Am I the only one who finds Glenn Greenwald's constant state of outrage tedious?

Chris Wallace peddled the same theme last month when questioning Sen. Dick Durbin. After demanding that Durbin pledge in advance not to even entertain the idea of impeaching Bush and Durbin refused, Wallace expressed his outrage: “Are you saying Senator, that you would consider the impeachment of a Commander-in-Chief in time of war." The national media has plainly embraced the idea that Congressional investigations of The President -- based on some sort of raucous and crazed notion that he did something wrong or that he's not a real good guy -- is just out-of-bounds, something that could be designed only to feed the rabid Leftist hatemongers and/or to seek vengeance, and is clearly not something that serious, mainstream, responsible national political figures could endorse.

Well, you know how it is; we are now to the point where we no longer trust Democrats to tell us what they're really thinking. Most of the time they go with a politically palatable response like Nancy Pelosi:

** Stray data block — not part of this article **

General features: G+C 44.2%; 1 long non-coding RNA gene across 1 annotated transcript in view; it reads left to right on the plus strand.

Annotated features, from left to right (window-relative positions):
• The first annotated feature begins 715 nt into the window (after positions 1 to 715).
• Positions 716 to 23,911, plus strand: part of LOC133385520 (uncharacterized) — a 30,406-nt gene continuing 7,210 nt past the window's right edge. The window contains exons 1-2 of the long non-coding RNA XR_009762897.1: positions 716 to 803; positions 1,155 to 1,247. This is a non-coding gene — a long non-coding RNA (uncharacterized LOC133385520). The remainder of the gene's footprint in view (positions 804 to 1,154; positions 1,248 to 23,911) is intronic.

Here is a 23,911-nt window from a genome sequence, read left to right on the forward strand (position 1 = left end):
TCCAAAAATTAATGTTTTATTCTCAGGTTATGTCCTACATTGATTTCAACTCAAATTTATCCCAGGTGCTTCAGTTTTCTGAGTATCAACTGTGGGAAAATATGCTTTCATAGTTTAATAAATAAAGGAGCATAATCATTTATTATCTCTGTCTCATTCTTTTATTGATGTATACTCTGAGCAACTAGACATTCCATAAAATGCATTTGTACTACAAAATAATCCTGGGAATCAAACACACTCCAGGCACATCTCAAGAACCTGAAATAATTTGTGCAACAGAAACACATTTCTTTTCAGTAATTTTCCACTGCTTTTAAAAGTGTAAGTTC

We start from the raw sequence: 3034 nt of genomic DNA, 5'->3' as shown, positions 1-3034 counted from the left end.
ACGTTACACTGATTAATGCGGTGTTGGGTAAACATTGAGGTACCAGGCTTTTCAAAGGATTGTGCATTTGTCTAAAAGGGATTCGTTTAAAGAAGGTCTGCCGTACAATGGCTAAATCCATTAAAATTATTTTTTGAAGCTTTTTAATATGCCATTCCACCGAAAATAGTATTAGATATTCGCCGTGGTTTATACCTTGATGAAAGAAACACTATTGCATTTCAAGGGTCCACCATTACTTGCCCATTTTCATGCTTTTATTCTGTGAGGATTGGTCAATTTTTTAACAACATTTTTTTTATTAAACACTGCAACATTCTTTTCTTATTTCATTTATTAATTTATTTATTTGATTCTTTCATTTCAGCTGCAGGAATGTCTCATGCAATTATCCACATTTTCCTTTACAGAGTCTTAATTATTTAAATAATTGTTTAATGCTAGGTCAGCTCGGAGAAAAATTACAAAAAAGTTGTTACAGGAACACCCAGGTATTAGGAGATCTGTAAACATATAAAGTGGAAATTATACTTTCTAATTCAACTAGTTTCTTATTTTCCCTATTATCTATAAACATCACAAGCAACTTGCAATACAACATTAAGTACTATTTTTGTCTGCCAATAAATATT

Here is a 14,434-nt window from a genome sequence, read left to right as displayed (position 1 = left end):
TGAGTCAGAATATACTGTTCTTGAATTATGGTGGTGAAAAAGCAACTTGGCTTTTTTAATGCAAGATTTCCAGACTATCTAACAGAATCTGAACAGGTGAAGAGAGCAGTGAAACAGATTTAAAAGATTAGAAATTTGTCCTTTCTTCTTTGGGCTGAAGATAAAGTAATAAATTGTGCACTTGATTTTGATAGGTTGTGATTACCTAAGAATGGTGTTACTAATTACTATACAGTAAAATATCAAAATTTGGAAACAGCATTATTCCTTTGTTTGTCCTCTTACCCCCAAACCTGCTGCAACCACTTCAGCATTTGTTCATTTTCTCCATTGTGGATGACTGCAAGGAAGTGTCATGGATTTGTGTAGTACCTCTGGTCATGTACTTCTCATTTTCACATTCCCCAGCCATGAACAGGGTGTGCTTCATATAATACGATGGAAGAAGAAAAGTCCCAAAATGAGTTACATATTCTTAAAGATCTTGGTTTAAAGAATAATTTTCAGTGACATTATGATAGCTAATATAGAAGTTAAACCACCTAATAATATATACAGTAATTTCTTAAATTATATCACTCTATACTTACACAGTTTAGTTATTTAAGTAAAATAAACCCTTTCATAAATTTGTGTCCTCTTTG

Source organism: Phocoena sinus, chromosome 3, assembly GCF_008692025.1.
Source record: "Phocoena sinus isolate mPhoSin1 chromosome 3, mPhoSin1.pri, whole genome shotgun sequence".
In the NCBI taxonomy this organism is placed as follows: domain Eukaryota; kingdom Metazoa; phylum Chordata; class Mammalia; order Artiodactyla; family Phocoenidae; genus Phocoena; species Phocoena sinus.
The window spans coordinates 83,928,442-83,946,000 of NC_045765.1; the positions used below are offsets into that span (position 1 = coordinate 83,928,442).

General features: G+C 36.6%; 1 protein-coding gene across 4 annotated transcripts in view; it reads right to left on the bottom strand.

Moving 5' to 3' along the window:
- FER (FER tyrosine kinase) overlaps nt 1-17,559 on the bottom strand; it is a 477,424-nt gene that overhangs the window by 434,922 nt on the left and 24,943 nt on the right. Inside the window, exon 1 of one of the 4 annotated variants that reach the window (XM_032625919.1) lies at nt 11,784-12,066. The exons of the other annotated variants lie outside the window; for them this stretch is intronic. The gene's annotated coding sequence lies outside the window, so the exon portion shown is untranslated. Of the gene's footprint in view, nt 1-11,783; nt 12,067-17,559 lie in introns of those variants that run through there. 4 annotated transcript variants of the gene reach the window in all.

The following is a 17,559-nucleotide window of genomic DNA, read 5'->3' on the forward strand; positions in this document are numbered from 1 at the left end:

REP. PELOSI: That would be if—I said we’d have hearings on the war. We’d have hearings on the war. But I don’t see us going to a place of an impeachment or all of that.

MR. RUSSERT: Is impeachment off the table?

REP. PELOSI: Well, you never know where the facts take you, but the—for any president. But, but that isn’t what we’re about. What we’re about is going there and, and having high ethical standards, fiscal soundness and a level of civility that brushes away all this fierce partisanship.


So when Turban Durbin refuses to rule it out, Chris Wallace senses a story and tries to pin him down:

WALLACE: Senator, you said that the impeachment question is not a valuable discussion to have now. You didn't rule it out.

DURBIN: I can't rule anything out until the investigation is complete. I don't want to prejudge it. But if this president or any president violates the law, he has to be held accountable, and that accountability, of course, is in the hands of the United States House of Representative and the Senate.

WALLACE: So you're saying that impeachment is a possibility.

DURBIN: I'm not ruling it in or out at this point in time. I think, in fairness to our government, and to be as honest as I can be, we need more information about the nature of this program and whether, in fact, it violated the law. If we find that it did...

WALLACE: Senator, I want to follow up on this, because I'm a little bit surprised. You're saying that President Bush, who is the commander in chief in a time of war — you're not ruling out the possibility that he has broken the law, committed high crimes and misdemeanors, and could be subject to impeachment.